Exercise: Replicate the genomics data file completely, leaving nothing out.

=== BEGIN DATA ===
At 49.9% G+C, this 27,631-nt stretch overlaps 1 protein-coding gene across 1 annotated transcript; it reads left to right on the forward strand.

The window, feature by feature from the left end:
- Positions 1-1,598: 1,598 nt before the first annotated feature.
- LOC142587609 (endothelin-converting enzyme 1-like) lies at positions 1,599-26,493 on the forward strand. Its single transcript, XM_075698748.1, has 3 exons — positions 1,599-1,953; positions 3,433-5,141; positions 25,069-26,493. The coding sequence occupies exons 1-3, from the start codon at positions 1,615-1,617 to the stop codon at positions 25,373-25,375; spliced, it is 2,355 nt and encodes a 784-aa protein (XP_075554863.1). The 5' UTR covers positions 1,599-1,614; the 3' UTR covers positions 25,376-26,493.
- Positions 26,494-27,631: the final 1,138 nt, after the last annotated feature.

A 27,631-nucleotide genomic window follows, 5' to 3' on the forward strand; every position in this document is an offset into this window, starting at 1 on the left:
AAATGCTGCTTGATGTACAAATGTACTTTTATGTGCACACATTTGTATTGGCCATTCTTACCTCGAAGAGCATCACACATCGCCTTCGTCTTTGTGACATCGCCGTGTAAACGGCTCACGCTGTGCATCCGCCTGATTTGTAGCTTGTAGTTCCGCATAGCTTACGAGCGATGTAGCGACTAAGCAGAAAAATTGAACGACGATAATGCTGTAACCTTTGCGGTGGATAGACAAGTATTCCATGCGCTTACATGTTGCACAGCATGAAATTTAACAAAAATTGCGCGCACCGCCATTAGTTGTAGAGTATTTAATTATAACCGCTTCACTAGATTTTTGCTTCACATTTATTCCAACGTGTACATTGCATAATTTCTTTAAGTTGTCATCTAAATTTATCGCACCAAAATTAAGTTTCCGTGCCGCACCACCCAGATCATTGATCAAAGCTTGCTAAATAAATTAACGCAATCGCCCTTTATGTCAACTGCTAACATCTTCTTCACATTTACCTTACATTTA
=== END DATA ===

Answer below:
At 49.9% G+C, this 27,631-nt stretch overlaps 1 protein-coding gene across 1 annotated transcript; it reads left to right on the forward strand.

The window, feature by feature from the left end:
- Positions 1-1,598: 1,598 nt before the first annotated feature.
- LOC142587609 (endothelin-converting enzyme 1-like) lies at positions 1,599-26,493 on the forward strand. Its single transcript, XM_075698748.1, has 3 exons — positions 1,599-1,953; positions 3,433-5,141; positions 25,069-26,493. The coding sequence occupies exons 1-3, from the start codon at positions 1,615-1,617 to the stop codon at positions 25,373-25,375; spliced, it is 2,355 nt and encodes a 784-aa protein (XP_075554863.1). The 5' UTR covers positions 1,599-1,614; the 3' UTR covers positions 25,376-26,493.
- Positions 26,494-27,631: the final 1,138 nt, after the last annotated feature.

A 27,631-nucleotide genomic window follows, 5' to 3' on the forward strand; every position in this document is an offset into this window, starting at 1 on the left:
AAATGCTGCTTGATGTACAAATGTACTTTTATGTGCACACATTTGTATTGGCCATTCTTACCTCGAAGAGCATCACACATCGCCTTCGTCTTTGTGACATCGCCGTGTAAACGGCTCACGCTGTGCATCCGCCTGATTTGTAGCTTGTAGTTCCGCATAGCTTACGAGCGATGTAGCGACTAAGCAGAAAAATTGAACGACGATAATGCTGTAACCTTTGCGGTGGATAGACAAGTATTCCATGCGCTTACATGTTGCACAGCATGAAATTTAACAAAAATTGCGCGCACCGCCATTAGTTGTAGAGTATTTAATTATAACCGCTTCACTAGATTTTTGCTTCACATTTATTCCAACGTGTACATTGCATAATTTCTTTAAGTTGTCATCTAAATTTATCGCACCAAAATTAAGTTTCCGTGCCGCACCACCCAGATCATTGATCAAAGCTTGCTAAATAAATTAACGCAATCGCCCTTTATGTCAACTGCTAACATCTTCTTCACATTTACCTTACATTTA